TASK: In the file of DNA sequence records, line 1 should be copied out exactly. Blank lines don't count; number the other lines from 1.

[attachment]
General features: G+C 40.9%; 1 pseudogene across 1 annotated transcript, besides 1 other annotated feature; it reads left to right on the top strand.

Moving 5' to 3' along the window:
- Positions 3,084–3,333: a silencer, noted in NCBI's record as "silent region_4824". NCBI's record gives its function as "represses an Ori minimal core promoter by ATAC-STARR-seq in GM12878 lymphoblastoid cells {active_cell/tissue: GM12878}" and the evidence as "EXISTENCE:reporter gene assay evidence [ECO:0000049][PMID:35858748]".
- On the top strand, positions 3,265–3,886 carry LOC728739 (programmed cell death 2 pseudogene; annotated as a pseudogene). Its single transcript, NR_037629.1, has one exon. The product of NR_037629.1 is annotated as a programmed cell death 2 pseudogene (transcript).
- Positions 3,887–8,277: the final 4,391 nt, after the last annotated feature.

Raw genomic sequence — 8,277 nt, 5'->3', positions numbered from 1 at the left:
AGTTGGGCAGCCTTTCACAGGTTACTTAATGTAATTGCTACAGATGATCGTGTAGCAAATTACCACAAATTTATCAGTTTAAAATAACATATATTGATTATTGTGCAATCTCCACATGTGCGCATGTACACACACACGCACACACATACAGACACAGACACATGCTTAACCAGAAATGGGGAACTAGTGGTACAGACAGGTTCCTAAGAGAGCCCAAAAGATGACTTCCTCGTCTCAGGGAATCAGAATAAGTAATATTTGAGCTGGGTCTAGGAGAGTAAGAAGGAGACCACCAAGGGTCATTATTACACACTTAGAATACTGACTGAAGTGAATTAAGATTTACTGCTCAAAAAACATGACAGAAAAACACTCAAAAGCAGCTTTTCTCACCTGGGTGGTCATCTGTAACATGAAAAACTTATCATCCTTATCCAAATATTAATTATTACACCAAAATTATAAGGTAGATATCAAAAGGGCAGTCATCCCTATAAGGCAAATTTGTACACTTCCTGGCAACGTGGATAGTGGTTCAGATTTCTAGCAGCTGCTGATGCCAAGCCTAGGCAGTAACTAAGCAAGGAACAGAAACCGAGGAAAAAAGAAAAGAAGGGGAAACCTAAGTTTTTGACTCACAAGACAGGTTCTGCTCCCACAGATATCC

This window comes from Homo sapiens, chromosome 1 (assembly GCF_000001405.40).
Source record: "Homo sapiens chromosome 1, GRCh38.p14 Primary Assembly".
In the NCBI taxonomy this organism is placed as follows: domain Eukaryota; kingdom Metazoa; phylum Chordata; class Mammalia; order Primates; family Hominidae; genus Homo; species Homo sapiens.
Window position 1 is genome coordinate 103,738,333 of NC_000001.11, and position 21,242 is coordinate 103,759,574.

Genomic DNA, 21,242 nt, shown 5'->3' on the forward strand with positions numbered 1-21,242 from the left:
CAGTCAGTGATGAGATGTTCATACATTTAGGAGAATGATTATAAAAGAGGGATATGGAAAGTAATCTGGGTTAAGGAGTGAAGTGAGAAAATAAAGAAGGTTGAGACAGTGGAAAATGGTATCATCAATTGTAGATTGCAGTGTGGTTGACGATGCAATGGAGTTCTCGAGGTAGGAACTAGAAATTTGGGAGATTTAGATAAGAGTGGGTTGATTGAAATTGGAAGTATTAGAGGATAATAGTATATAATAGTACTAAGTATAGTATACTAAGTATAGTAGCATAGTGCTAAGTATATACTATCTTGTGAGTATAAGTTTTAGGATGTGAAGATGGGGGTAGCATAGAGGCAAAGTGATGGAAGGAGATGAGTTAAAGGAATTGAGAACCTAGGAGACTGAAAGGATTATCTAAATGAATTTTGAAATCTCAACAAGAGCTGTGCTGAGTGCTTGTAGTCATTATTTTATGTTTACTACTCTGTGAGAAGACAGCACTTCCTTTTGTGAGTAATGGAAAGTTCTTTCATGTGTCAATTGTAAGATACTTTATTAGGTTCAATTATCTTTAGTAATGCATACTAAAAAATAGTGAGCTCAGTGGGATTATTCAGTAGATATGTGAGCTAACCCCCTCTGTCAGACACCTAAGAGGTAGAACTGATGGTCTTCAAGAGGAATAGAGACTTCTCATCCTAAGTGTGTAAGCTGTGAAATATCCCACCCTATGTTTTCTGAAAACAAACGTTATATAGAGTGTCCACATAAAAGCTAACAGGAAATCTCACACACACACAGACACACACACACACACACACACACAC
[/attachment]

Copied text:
General features: G+C 40.9%; 1 pseudogene across 1 annotated transcript, besides 1 other annotated feature; it reads left to right on the top strand.